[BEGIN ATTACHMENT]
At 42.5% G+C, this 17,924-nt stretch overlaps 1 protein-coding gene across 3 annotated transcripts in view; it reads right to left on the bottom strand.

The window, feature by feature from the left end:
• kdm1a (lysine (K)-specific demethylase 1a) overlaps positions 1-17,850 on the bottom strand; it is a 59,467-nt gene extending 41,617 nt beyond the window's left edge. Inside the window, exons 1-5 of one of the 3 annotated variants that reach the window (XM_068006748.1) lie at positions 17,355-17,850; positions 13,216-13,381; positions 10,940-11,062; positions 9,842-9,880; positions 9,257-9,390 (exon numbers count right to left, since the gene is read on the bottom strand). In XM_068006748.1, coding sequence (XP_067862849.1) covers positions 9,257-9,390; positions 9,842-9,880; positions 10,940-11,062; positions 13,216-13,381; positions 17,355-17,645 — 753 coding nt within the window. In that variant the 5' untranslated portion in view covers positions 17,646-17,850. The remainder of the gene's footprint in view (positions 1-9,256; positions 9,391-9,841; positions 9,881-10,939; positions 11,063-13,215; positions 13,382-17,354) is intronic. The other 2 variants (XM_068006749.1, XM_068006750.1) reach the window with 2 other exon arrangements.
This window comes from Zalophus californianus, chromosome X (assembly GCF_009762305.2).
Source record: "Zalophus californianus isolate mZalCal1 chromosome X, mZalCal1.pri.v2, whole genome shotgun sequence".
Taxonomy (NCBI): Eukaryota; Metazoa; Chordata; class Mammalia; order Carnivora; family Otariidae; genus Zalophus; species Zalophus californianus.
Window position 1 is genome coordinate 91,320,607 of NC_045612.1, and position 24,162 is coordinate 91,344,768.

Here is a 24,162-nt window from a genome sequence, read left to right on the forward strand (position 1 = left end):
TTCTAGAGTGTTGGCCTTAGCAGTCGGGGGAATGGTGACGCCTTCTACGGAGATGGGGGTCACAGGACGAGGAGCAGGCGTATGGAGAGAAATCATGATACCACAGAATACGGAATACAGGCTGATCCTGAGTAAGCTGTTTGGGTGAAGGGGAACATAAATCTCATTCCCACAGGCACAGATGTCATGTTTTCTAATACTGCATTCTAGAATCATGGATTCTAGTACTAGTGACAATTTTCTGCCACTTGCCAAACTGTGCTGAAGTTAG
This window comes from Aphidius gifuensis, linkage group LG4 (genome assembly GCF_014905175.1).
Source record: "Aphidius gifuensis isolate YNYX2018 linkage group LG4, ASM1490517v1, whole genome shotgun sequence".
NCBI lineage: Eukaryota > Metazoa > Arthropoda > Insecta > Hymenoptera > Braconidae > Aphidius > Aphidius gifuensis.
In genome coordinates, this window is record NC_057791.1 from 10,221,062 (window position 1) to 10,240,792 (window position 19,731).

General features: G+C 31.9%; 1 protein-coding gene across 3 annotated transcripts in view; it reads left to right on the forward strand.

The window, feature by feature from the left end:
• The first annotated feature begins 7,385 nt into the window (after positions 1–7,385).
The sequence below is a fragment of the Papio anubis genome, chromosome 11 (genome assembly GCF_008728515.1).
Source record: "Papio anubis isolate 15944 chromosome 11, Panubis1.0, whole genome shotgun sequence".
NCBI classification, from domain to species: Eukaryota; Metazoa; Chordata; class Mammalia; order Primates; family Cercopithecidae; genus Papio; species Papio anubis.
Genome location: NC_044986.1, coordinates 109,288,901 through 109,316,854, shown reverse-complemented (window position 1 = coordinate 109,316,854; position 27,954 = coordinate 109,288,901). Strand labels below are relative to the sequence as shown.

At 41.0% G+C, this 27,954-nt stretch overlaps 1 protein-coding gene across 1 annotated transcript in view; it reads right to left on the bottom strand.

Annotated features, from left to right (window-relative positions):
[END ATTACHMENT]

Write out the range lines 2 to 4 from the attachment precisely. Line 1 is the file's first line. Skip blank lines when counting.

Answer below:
The window, feature by feature from the left end:
• kdm1a (lysine (K)-specific demethylase 1a) overlaps positions 1-17,850 on the bottom strand; it is a 59,467-nt gene extending 41,617 nt beyond the window's left edge. Inside the window, exons 1-5 of one of the 3 annotated variants that reach the window (XM_068006748.1) lie at positions 17,355-17,850; positions 13,216-13,381; positions 10,940-11,062; positions 9,842-9,880; positions 9,257-9,390 (exon numbers count right to left, since the gene is read on the bottom strand). In XM_068006748.1, coding sequence (XP_067862849.1) covers positions 9,257-9,390; positions 9,842-9,880; positions 10,940-11,062; positions 13,216-13,381; positions 17,355-17,645 — 753 coding nt within the window. In that variant the 5' untranslated portion in view covers positions 17,646-17,850. The remainder of the gene's footprint in view (positions 1-9,256; positions 9,391-9,841; positions 9,881-10,939; positions 11,063-13,215; positions 13,382-17,354) is intronic. The other 2 variants (XM_068006749.1, XM_068006750.1) reach the window with 2 other exon arrangements.
This window comes from Zalophus californianus, chromosome X (assembly GCF_009762305.2).